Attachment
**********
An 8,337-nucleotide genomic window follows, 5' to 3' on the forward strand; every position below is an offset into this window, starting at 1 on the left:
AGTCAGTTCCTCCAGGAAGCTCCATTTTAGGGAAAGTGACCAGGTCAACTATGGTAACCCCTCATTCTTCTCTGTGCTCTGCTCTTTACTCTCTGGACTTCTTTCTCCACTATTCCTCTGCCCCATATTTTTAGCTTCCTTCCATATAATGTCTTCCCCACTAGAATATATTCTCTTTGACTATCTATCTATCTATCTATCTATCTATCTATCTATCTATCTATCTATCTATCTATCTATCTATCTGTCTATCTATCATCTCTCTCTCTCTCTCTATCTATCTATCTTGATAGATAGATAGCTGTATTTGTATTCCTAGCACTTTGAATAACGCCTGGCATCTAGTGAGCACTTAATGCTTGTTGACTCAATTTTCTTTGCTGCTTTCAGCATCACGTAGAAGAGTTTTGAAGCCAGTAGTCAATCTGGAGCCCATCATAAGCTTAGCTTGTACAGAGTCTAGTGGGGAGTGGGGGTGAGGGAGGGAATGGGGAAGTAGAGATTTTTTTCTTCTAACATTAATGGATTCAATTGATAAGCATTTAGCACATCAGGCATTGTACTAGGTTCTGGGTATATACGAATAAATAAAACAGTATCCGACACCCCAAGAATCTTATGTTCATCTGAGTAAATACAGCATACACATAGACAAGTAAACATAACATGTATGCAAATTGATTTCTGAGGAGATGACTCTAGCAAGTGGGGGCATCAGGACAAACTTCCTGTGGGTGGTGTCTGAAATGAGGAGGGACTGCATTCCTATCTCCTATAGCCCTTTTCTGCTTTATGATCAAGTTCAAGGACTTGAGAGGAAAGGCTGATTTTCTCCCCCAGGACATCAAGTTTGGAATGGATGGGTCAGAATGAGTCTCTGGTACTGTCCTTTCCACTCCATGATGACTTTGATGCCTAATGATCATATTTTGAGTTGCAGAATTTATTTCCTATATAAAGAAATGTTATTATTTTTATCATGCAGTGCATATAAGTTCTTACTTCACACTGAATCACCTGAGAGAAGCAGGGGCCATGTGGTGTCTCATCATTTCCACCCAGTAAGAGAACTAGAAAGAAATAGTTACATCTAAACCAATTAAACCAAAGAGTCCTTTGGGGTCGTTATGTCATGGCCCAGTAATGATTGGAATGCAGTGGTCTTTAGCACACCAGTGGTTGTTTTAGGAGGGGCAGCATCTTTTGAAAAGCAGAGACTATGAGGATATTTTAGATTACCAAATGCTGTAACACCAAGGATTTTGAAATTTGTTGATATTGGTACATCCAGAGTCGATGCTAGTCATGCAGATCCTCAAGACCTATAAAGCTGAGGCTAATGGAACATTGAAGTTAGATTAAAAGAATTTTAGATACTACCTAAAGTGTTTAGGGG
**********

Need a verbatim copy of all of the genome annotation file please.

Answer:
An 8,337-nucleotide genomic window follows, 5' to 3' on the forward strand; every position below is an offset into this window, starting at 1 on the left:
AGTCAGTTCCTCCAGGAAGCTCCATTTTAGGGAAAGTGACCAGGTCAACTATGGTAACCCCTCATTCTTCTCTGTGCTCTGCTCTTTACTCTCTGGACTTCTTTCTCCACTATTCCTCTGCCCCATATTTTTAGCTTCCTTCCATATAATGTCTTCCCCACTAGAATATATTCTCTTTGACTATCTATCTATCTATCTATCTATCTATCTATCTATCTATCTATCTATCTATCTATCTATCTATCTGTCTATCTATCATCTCTCTCTCTCTCTCTATCTATCTATCTTGATAGATAGATAGCTGTATTTGTATTCCTAGCACTTTGAATAACGCCTGGCATCTAGTGAGCACTTAATGCTTGTTGACTCAATTTTCTTTGCTGCTTTCAGCATCACGTAGAAGAGTTTTGAAGCCAGTAGTCAATCTGGAGCCCATCATAAGCTTAGCTTGTACAGAGTCTAGTGGGGAGTGGGGGTGAGGGAGGGAATGGGGAAGTAGAGATTTTTTTCTTCTAACATTAATGGATTCAATTGATAAGCATTTAGCACATCAGGCATTGTACTAGGTTCTGGGTATATACGAATAAATAAAACAGTATCCGACACCCCAAGAATCTTATGTTCATCTGAGTAAATACAGCATACACATAGACAAGTAAACATAACATGTATGCAAATTGATTTCTGAGGAGATGACTCTAGCAAGTGGGGGCATCAGGACAAACTTCCTGTGGGTGGTGTCTGAAATGAGGAGGGACTGCATTCCTATCTCCTATAGCCCTTTTCTGCTTTATGATCAAGTTCAAGGACTTGAGAGGAAAGGCTGATTTTCTCCCCCAGGACATCAAGTTTGGAATGGATGGGTCAGAATGAGTCTCTGGTACTGTCCTTTCCACTCCATGATGACTTTGATGCCTAATGATCATATTTTGAGTTGCAGAATTTATTTCCTATATAAAGAAATGTTATTATTTTTATCATGCAGTGCATATAAGTTCTTACTTCACACTGAATCACCTGAGAGAAGCAGGGGCCATGTGGTGTCTCATCATTTCCACCCAGTAAGAGAACTAGAAAGAAATAGTTACATCTAAACCAATTAAACCAAAGAGTCCTTTGGGGTCGTTATGTCATGGCCCAGTAATGATTGGAATGCAGTGGTCTTTAGCACACCAGTGGTTGTTTTAGGAGGGGCAGCATCTTTTGAAAAGCAGAGACTATGAGGATATTTTAGATTACCAAATGCTGTAACACCAAGGATTTTGAAATTTGTTGATATTGGTACATCCAGAGTCGATGCTAGTCATGCAGATCCTCAAGACCTATAAAGCTGAGGCTAATGGAACATTGAAGTTAGATTAAAAGAATTTTAGATACTACCTAAAGTGTTTAGGGG